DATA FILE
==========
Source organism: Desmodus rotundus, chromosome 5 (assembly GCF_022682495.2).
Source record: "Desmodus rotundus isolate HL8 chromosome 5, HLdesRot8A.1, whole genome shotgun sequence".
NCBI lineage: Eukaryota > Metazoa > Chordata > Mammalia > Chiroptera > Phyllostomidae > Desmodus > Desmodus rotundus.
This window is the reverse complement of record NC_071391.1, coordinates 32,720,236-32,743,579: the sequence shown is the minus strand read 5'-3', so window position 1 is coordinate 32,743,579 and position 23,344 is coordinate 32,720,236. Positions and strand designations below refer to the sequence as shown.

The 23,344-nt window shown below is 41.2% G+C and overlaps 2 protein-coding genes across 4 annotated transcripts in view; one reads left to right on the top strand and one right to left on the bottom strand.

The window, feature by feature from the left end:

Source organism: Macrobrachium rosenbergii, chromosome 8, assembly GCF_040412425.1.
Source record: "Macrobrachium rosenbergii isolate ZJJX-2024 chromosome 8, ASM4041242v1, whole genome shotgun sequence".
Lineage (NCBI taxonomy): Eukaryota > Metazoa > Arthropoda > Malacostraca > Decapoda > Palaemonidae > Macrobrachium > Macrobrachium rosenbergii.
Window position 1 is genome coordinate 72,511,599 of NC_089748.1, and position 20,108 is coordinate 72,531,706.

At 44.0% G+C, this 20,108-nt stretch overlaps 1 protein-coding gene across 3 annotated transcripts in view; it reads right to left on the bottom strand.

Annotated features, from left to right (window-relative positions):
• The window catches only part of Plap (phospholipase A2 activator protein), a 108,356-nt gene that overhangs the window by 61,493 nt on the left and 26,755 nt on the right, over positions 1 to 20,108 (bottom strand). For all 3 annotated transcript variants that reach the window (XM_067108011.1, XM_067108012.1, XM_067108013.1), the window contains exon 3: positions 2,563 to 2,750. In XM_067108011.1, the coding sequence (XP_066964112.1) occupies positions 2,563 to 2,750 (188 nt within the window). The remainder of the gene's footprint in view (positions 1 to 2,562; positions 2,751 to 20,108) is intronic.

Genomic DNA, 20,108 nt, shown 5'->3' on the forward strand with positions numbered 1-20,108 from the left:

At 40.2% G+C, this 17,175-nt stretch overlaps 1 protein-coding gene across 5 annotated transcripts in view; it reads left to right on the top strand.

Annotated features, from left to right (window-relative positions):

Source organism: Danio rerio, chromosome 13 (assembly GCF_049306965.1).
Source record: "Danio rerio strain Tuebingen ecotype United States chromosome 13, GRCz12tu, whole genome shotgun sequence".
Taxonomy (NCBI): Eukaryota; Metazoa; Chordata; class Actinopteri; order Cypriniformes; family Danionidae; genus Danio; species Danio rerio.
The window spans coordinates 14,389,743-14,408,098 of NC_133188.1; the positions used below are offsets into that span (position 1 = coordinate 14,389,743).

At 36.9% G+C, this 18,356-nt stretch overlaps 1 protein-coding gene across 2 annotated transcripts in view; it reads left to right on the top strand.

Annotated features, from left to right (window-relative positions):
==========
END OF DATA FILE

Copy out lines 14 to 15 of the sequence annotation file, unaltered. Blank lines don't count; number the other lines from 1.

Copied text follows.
Genomic DNA, 20,108 nt, shown 5'->3' on the forward strand with positions numbered 1-20,108 from the left:

At 40.2% G+C, this 17,175-nt stretch overlaps 1 protein-coding gene across 5 annotated transcripts in view; it reads left to right on the top strand.